The Process...Phases of Production

It's come to my attention that for some folks, production is a thing that somehow happens, and tech week is supposed to be exhausting, stressful and chaotic.  The result is usually a whole lot of tech people vowing to never work "there" again.  They do, hoping "this time" it will be better - but the process is just repeated - and the results are predictable.  Kind of like that definition of insanity.

I've found it helpful to break the process into distinct phases:  Concept, Collaboration (Preproduction), Execution (Production), Maintenance (Performances), Strike and After Action (Post Mortem).  They each have their own rhythm and flow.  The transition from one to the next can be murky and overlapping. But to recognize these phases and use them well can be very rewarding.

During the Concept phase, brainstorming, building scenarios, shooting for the stars, and outrageous crazy talk is very valuable to build the vocabulary you'll need to recruit the best talent to take your idea and make it bigger and better.

Collaboration (Preproduction) is when you bring the team together, lay out the game (your concept), and let them play with each other.  They'll need support to meet the challenge, a really solid schedule and a healthy respect for deadlines.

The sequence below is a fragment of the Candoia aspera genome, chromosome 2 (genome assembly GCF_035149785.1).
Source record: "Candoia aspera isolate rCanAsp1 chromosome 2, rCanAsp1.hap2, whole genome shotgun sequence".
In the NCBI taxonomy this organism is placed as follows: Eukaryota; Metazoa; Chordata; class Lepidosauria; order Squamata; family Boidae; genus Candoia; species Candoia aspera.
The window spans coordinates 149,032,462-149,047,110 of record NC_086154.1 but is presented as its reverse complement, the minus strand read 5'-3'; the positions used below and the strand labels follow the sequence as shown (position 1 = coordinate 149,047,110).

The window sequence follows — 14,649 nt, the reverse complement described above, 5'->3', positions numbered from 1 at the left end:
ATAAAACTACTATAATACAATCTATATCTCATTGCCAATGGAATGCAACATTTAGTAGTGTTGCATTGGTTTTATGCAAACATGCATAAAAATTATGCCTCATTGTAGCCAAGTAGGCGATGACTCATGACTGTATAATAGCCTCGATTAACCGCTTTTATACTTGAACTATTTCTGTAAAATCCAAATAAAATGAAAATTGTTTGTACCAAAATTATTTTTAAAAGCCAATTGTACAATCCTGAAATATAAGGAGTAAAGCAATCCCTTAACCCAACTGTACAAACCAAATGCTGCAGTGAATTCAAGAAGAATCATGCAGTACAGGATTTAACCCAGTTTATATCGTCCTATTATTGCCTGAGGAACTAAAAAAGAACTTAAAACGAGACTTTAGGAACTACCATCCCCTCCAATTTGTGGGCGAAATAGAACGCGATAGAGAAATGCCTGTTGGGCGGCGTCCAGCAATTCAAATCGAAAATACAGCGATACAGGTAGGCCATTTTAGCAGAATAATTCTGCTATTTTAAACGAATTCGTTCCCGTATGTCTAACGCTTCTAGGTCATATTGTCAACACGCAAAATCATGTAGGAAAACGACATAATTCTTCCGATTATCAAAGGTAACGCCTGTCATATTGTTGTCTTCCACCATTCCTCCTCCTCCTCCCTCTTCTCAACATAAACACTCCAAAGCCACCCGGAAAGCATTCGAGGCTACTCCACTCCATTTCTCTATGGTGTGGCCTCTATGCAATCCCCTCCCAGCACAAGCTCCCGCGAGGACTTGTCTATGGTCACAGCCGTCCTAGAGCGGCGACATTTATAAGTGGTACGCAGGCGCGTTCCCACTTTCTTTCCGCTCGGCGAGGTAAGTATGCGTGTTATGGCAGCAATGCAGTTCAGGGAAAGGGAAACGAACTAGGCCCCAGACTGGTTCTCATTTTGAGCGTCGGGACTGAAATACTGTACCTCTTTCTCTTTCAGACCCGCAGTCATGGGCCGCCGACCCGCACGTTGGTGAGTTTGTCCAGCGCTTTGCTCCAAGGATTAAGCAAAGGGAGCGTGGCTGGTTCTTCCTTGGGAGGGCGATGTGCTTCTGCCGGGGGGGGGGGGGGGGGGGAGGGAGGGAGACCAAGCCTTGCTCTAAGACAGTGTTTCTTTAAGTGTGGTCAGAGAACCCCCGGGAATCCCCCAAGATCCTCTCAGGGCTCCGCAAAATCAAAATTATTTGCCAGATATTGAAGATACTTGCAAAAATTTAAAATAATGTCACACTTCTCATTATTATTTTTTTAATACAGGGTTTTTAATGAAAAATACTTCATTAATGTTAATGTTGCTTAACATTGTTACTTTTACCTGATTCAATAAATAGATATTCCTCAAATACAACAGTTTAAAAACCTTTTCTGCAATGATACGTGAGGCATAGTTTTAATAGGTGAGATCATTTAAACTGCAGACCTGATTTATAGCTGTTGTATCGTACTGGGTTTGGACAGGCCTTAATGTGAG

Execution (Production) is where the rubber meets the road.  With really good Pre-production, magic happens.  The pieces fall into place.  Tech week is exciting and energizing.  The cast is thrilled, and the audiences will be too.

This is a wonderful way to make Art.  Happy people make happy audiences.  Happy audiences make money.


96 Days to Mr. Marmalade: Chillin' with a sista'

Had a great evening with my sister.  Last winter, we were here, and one evening I told her about this show I wanted to direct.  After trying to describe it to her, she graciously offered to read the script (so she would know what the hell I was talking about) and she's been my non-theatrical collaborator ever since.

So, tonight I showed her the poster (designed by Phil Odango) and she said, "Oh, I didn't think he would be a big man, I thought he would be tall and slender.  I had to admit, I don't know what he looks like either and won't until after Auditions (November 14, 15, 16).

And then, we'll all 96 days.

97days to Mr. Marmalade

Admin day.

Coordinating with the folks at Generic Theater to get the audition info up on their website, until then, check out the audition event on facebook,

Getting my book together, reviewing the huge pile of notes from the last six months so the audience can see what I see in this beautiful little script... in 97 days.